Before you do anything, make sure the GPO is really not being processed or not being processed correctly. Run gpresult.exe on the affected client to ensure that you’re actually not getting the policy you expect.
1. Your AD domain controllers are not correctly registered in DNS. While it may not seem like there is any relationship btw GPO and DNS, there is. In fact, your users may be able to authenticate to the domain just fine without DNS being healthy but GPOs will not process. GPO processing requires that the various SRV records related to LDAP be located in order to successfully complete. Specifically, the _ldap._tcp.
If the name is not resolved correctly, try restarting the Netlogon service on the missing DC to refresh SRV registration. Check the DC’s system event log to make sure there aren’t other issues. In larger environments this problem is usually rare, since there are usually some DCs that can be found, even if they’re not in the local site.
2. Basic GPO processing infrastructure items are not available. Often times you can’t simply get GPO processing going. I’ve pointed some reasons for this in this list but there are a few other things that you need to check to ensure that all the infrastructure is in place for healthy GPO processing. Specifically, on all client machines that process GPO, the TCP/IP NetBIOS Helper service must be running in order to successfully connect to the SYSVOL share. Additionally, sometimes a DC will have trouble sharing out SYSVOL, especially after its just been DCPromo’d. In order to ensure that the DC your workstation is using to get at the SYSVOL portion of a GPO is available, open a command shell and enter the following:
net use \\
If SYSVOL is successfully shared out, then this command should succeed with the message, “The command completed successfully”.
3. You have No Override or Block Inheritance Set on a GPO or Container. Sometimes, we can cause our own problems. You can set a GPO as No Override, which means any downstream GPOs are simply not processed. Or, you can set an OU with Block Inheritance, which prevents upstream GPOs from being processed. Note that No Override overrides Block Inheritance in cases where both are in place.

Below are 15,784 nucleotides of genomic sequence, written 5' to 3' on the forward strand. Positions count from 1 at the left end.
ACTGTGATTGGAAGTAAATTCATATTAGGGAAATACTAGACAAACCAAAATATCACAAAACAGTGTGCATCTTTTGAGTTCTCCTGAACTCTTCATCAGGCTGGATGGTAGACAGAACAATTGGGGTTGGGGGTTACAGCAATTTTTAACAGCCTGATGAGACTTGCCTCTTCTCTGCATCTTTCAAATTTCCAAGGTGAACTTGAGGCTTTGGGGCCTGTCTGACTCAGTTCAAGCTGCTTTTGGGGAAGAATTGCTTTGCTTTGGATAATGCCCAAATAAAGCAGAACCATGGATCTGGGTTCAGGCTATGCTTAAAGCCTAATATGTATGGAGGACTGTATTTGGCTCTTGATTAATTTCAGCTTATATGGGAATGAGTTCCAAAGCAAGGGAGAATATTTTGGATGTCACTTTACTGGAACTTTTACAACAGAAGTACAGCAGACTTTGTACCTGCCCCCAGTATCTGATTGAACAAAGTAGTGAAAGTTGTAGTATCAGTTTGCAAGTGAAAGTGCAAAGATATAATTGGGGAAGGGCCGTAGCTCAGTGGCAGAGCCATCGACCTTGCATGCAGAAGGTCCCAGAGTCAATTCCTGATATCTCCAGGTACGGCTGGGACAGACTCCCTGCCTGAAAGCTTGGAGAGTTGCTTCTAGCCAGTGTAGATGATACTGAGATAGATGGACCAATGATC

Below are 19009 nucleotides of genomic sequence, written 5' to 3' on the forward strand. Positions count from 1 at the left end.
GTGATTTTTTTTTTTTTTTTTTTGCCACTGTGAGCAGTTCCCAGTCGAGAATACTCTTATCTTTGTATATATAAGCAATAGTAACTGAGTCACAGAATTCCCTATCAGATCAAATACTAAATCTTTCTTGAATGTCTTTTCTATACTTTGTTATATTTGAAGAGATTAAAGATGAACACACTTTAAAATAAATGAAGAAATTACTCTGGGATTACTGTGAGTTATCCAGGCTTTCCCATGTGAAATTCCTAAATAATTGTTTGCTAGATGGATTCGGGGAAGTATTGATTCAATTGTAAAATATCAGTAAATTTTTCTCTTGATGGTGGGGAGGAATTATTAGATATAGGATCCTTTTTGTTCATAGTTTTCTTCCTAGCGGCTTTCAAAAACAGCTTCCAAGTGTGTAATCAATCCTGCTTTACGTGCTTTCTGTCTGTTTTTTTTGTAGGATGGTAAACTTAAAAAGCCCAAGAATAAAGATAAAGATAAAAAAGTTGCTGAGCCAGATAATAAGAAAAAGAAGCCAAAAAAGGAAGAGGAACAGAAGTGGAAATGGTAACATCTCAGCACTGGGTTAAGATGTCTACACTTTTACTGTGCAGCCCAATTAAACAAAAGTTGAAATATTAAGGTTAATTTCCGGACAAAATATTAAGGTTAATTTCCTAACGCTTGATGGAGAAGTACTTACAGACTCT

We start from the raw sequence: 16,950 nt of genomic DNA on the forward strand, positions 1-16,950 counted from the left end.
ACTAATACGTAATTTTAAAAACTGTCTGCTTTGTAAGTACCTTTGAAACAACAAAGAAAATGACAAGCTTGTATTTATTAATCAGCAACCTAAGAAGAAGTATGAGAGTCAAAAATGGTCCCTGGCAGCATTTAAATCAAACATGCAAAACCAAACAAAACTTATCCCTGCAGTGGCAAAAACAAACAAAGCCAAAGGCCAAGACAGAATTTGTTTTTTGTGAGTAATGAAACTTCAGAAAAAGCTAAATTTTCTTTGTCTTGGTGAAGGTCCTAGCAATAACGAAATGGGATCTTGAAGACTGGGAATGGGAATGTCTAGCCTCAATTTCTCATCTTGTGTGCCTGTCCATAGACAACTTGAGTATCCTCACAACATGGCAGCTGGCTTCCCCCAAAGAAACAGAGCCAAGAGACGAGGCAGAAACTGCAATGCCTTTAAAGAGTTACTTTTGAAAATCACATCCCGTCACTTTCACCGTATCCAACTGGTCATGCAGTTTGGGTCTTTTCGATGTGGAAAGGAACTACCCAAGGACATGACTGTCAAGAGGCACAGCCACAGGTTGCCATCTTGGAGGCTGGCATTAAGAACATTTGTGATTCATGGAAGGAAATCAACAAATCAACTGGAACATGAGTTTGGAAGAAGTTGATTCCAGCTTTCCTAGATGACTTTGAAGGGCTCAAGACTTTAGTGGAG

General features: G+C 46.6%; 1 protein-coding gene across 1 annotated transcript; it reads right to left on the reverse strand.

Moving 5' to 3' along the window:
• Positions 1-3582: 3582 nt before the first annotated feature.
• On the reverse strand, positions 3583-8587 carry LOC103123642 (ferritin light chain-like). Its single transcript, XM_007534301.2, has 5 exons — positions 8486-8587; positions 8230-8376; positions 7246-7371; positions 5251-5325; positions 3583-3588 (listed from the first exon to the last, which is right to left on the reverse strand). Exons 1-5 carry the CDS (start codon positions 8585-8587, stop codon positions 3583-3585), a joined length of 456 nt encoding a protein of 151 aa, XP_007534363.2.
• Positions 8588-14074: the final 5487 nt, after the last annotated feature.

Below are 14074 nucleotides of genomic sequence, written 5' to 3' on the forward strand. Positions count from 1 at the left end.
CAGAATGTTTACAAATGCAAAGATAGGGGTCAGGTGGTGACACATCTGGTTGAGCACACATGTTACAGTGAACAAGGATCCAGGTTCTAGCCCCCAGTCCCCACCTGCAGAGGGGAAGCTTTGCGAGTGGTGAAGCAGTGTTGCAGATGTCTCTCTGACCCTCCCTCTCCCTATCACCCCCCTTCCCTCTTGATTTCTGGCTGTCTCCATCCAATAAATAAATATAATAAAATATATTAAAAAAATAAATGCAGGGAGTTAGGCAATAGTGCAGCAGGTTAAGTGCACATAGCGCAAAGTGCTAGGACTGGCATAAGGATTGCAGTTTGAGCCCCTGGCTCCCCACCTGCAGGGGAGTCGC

4. GPO synchronization is “whacked”. A GPO is composed of two pieces–the GPC that resides in AD under System\Policies and the GPT that resides in SYSVOL\Policies. These two pieces replicate by default from the PDC emulator DC to all other DCs in a domain. Each piece has a version number associated with it. You can see if these version numbers are in sync by using gpotool.exe (part of the Resource Kit), the GPMC (under the Details tab on a given GPO) or Replmon.exe (from Support Tools). The following output from gpotool.exe shows where to look for this.
Note that in this figure above, I used the /verbose option to display more detail. Without the /verbose option, the only tells you that the GPO is ok–but doesn’t show version information. In this case, both the DS Version (a.k.a. the GPC) and the Sysvol Version (a.k.a. the GPT) have the same number of revisions, meaning that their versions are identical and the GPO is in sync.
If these version numbers are not in sync (i.e. the GPC doesn’t get replicated at the same time as the GPT or vice-versa), then the GPO will not be processed. If you find them, check the event logs on the affected DCs for NTFRS or AD replication problems. If everything seems ok, you can always resort to manually copying files from the PDC emulator SYSVOL folders to the out-of-sync DCs, but its not the best approach. If FRS replication is functioning correctly, try making a change on the GPO and see if that forces another replication event that cleans things up. Given how flaky FRS is in the current Windows Server releases and how critical it is to proper GPO processing, I highly recommend downloading and installing Microsoft’s free FRS monitoring utility–called Ultrasound.